I’ll be turning thirty-three next month. One of the odd things I’ve noticed about growing older in this world has been the realization of a strange sort of parameter for measuring life and age and growth: when you measure your life in new constants, in things you have always known and experienced, you’re young… and when the constants you’ve always known suddenly stop, or expire, or die, then you’re old. For example – I’ve never lived in a world without the Apple MacIntosh computer. I’ve never lived in a world that didn’t have CD players. I’ve never lived in a world without the AIDS virus. I’ve never lived in a world that didn’t know Ghostbusters, or The Terminator, or Indiana Jones.
I’ve never lived in a time that didn’t have the Tragically Hip.
I wasn’t the biggest fan of the Tragically Hip. I don’t own a single album. I’ve never been to a concert, even though they played one in my slightly-out-of-the-circuit Canadian city a little over two years ago. Put me on the spot and I would probably struggle to identify one of their typically poetic lyrics by the correct song name.
But I still knew them. It was next to impossible not to. The moment Gord’s twangy wail of a voice started up, wavering like the guitar riffs that adapted to whichever poem they were communicating this time… no one else sounded like the Hip.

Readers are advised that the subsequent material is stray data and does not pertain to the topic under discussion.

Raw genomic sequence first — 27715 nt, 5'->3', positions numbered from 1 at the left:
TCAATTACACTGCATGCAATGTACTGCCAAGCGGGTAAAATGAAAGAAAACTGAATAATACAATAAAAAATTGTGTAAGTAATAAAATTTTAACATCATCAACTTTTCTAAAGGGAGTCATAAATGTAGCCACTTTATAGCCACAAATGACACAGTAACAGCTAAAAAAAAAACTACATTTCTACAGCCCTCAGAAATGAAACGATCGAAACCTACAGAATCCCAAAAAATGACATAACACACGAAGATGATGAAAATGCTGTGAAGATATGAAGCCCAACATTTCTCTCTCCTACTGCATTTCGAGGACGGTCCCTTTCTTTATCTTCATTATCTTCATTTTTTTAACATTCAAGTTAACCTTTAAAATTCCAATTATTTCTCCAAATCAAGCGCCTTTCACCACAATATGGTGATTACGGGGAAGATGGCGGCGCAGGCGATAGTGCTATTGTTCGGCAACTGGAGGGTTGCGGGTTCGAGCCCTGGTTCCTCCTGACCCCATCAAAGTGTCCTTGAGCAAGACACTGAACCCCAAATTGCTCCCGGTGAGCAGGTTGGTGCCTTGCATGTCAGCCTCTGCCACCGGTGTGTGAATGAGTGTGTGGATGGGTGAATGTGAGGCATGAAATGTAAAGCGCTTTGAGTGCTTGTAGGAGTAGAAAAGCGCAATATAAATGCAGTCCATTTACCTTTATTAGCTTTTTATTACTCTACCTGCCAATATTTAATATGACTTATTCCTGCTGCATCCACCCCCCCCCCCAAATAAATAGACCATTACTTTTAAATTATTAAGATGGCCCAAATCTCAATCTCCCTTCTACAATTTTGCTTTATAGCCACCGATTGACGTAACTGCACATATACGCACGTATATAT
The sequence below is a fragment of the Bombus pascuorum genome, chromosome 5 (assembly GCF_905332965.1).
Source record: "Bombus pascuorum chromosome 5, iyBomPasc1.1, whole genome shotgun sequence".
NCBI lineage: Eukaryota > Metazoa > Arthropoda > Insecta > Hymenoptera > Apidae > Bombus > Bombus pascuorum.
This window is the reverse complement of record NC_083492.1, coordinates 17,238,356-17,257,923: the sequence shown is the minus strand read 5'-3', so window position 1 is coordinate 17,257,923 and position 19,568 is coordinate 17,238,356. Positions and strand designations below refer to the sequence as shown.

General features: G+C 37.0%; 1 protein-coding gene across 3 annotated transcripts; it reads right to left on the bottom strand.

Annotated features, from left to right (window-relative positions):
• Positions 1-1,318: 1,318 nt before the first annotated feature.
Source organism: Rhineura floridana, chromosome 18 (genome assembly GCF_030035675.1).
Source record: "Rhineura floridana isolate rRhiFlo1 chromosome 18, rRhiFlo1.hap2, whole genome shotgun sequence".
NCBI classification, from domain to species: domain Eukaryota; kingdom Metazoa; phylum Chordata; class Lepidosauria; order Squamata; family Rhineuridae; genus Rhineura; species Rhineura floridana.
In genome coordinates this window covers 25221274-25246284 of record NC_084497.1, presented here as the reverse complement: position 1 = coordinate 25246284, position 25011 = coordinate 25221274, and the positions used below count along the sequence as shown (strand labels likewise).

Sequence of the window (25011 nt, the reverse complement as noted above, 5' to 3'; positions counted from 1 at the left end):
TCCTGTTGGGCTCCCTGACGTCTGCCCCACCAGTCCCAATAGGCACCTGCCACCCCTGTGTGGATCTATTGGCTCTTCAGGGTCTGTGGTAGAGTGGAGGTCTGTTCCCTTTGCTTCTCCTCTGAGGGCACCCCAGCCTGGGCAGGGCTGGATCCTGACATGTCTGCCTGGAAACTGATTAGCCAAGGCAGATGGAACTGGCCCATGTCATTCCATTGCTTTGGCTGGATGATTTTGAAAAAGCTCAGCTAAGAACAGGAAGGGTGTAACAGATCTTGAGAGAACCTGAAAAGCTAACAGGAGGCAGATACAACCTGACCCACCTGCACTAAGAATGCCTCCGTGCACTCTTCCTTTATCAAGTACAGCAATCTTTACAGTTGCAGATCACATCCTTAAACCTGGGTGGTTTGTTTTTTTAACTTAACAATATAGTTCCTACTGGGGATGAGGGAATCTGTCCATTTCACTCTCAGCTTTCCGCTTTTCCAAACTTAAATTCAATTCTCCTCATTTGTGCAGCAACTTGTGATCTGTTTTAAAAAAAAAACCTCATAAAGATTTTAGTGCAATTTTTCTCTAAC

I liked their music. I liked the way lyrical veins of bitter history and sad truths braided themselves with nostalgia and anger, with the sound of tires on gravel and the scent of a city in winter.
And I knew them because they were always there. I heard them in theme songs of Canadian TV shows, on soundtracks. I saw them cameo in our movies, our sitcoms. They released 15 albums, 58 singles, and Downie made 6 albums of his own. Whether watching MuchMusic and seeing their videos when I was in high school, or catching Downie’s interviews on the Strombo Show when I was in college, or hearing a song on the radio as I drove from home to university to work and back – the Tragically Hip were there, in that sort of way that you never really notice or quantify.
I wasn’t surprised when I read the headline, when I turned the keys in the ignition and fired the car engine and the radio to life together to hear song after song on every radio station, all variations on that poetic twang that spanned thirty goddamn years. We all knew this was coming. 1/3 of Canada tuned in to listen to Gord Downie commandeer his own goddamn wake.
I didn’t go to any of the concerts on that last tour. When the last one, the finale in Kingston, was broadcast live across the country (no, you don’t understand, no one else has ever done that), I was driving my wife and a friend down a prairie highway, windows cracked just enough to alleviate the August heat without interfering with the music.
“Little Bones” was the song.
It was just as it had always been, the Hip stepping into the soundtrack of my life, and then out again.